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New on the Voice of Russia: Research Findings Indicate a Higher Risk of Cancer Among Children Born After the 2011 Fukushima Nuclear Disaster

2013年11月27日 PM08:25
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NEW YORK

After the 2011 disaster at the Fukushima nuclear plant in Japan, little attention was paid to how the radiation leaks can affect the health of children living in the U.S. Joseph Mangano, epidemiologist and Executive Director of the Radiation and Public Health Project research group, spoke to the Voice of Russia about the study that showed that kids born after 2010 have some 26% percent higher risks of rare cancers and birth defects.

After the study by the Radiation and Public Health Project research was made public there was little response or reaction in the U.S. Although, Joseph Mangano expects to hear from people more as there are great concerns about the safety of food in water, even in the U.S., from Fukushima.

“We just published a study in the Open Journal of Pediatrics. We looked at two types of data: one was the EPA statistics on how much radiation was in the air in the weeks and months after Fukushima (it was much higher in the West Coast than in the rest of the country), and number two – we looked at the state of California’s official statistics on newborns who are born with a condition called hypothyroidism, which is where the thyroid is underactive. It is something that is known to be affected by exposure to radioactive Iodine which is only created in atomic bombs which haven’t been exploded for years and nuclear reactor emissions,” explains Joseph Mangano.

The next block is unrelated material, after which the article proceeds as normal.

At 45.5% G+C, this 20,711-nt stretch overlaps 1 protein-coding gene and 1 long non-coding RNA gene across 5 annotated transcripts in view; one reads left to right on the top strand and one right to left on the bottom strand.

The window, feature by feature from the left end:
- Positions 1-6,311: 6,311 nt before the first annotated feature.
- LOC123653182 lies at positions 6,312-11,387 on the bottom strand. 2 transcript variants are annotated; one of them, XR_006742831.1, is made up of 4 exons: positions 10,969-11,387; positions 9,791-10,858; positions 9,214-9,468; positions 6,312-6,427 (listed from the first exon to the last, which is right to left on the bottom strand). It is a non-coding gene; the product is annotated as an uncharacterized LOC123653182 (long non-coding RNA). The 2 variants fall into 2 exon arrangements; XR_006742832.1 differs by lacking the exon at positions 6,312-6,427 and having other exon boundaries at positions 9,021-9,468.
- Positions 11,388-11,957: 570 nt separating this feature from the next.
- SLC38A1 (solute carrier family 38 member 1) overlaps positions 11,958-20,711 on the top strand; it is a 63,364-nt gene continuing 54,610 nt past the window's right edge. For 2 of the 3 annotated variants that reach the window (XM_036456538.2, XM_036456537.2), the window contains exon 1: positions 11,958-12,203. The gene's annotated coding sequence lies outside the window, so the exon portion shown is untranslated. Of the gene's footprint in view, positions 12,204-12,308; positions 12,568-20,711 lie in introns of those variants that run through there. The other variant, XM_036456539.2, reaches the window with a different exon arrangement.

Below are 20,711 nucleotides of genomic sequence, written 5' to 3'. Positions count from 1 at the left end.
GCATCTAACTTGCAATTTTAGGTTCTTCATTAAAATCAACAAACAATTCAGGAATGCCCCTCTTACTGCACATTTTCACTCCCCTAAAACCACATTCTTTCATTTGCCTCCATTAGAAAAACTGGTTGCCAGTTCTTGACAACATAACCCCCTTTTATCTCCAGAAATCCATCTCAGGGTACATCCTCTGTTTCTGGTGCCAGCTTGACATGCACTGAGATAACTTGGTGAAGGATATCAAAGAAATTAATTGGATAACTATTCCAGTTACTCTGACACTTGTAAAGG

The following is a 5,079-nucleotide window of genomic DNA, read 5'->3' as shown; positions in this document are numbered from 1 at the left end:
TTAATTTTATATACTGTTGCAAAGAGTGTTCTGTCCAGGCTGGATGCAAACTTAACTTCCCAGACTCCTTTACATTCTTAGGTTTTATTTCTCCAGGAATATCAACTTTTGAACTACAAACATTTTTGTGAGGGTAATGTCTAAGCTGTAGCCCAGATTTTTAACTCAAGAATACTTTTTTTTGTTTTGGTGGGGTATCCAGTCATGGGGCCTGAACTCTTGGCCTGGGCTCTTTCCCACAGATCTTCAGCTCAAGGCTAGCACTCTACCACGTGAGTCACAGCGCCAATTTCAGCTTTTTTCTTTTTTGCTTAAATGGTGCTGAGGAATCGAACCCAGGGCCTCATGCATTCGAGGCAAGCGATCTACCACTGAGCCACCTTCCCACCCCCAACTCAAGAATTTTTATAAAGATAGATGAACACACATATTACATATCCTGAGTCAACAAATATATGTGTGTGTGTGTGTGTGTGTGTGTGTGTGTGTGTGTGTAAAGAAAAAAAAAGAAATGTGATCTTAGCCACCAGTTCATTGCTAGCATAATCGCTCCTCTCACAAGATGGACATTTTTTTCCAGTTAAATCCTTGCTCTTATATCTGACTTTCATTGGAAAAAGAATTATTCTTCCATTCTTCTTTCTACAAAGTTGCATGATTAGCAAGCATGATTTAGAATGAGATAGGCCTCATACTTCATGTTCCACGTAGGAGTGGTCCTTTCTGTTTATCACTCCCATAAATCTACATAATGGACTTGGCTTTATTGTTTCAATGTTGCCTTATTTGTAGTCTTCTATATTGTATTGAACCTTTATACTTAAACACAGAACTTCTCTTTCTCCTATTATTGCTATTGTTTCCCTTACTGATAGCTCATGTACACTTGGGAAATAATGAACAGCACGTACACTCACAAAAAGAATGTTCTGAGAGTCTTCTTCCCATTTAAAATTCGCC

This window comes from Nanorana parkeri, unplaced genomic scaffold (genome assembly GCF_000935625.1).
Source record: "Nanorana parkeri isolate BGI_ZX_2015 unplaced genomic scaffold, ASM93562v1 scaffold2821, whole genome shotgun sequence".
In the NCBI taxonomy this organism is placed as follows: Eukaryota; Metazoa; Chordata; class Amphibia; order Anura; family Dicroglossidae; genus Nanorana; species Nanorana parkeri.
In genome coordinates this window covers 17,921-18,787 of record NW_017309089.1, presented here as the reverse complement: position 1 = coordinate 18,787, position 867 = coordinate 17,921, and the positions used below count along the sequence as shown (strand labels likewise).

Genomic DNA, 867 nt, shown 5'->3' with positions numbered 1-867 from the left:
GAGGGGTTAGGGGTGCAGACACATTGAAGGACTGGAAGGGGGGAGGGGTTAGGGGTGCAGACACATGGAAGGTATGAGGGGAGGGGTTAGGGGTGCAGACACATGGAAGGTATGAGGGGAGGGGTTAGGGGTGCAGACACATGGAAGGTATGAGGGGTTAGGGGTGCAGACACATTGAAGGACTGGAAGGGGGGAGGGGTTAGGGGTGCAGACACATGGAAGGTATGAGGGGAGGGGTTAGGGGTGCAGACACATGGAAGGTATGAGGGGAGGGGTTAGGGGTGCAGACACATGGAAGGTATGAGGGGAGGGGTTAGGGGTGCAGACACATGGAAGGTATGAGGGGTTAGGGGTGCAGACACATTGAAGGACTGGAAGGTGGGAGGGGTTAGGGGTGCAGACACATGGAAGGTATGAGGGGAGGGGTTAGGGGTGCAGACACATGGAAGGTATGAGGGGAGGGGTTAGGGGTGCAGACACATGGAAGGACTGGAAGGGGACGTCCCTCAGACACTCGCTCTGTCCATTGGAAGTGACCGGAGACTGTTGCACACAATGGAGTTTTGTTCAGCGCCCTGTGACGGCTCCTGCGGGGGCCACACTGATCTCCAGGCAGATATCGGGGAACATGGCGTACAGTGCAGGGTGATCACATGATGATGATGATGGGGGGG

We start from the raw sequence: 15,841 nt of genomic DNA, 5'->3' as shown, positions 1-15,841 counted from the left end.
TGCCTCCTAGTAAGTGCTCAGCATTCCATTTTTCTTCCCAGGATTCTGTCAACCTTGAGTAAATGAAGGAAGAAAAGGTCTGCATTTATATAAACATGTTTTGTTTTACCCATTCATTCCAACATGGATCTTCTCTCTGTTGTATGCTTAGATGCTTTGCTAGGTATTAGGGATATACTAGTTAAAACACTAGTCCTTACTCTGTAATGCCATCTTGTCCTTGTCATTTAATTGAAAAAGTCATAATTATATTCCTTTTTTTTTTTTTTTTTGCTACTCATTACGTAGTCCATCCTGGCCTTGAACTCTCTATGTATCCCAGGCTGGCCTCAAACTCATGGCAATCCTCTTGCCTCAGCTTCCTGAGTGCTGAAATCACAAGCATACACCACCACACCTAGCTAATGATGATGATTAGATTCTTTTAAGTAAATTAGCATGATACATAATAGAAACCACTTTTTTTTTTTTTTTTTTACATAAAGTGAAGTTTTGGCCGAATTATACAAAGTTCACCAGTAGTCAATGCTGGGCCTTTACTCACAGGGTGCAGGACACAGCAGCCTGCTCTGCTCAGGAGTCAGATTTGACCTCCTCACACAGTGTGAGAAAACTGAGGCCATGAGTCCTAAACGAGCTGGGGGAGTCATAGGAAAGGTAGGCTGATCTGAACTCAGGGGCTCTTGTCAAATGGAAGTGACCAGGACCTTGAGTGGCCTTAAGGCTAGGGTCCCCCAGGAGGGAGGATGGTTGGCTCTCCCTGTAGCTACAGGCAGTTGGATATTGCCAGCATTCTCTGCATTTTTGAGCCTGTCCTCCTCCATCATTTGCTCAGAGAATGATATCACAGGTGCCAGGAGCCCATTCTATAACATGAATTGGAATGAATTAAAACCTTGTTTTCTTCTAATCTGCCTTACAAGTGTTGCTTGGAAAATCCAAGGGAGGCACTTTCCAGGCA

The Fukushima nuclear disaster is quite harmful for human health, although it happened in Japan, all the way across the ocean, the contaminated waters and polluted air can easily reach the continent on the other side of the Pacific Ocean.

“Studies almost three years ago found that the plume of radiation that escaped from Fukushima arrived on the West Coast of the U.S. just five days after the initial meltdown. It doesn’t take long: once these radioactive particles in gases get in the air, it moves along with prevailing winds and keeps travelling until it returns to the environment through rain and snow,” says epidemiologist Joseph Mangano in an interview with the Voice of Russia.

The aim of the study is to find the correlation between the increased cases of hypothyroidism disease in children and the consequences of the Fukushima catastrophe.

For the complete story, click here.

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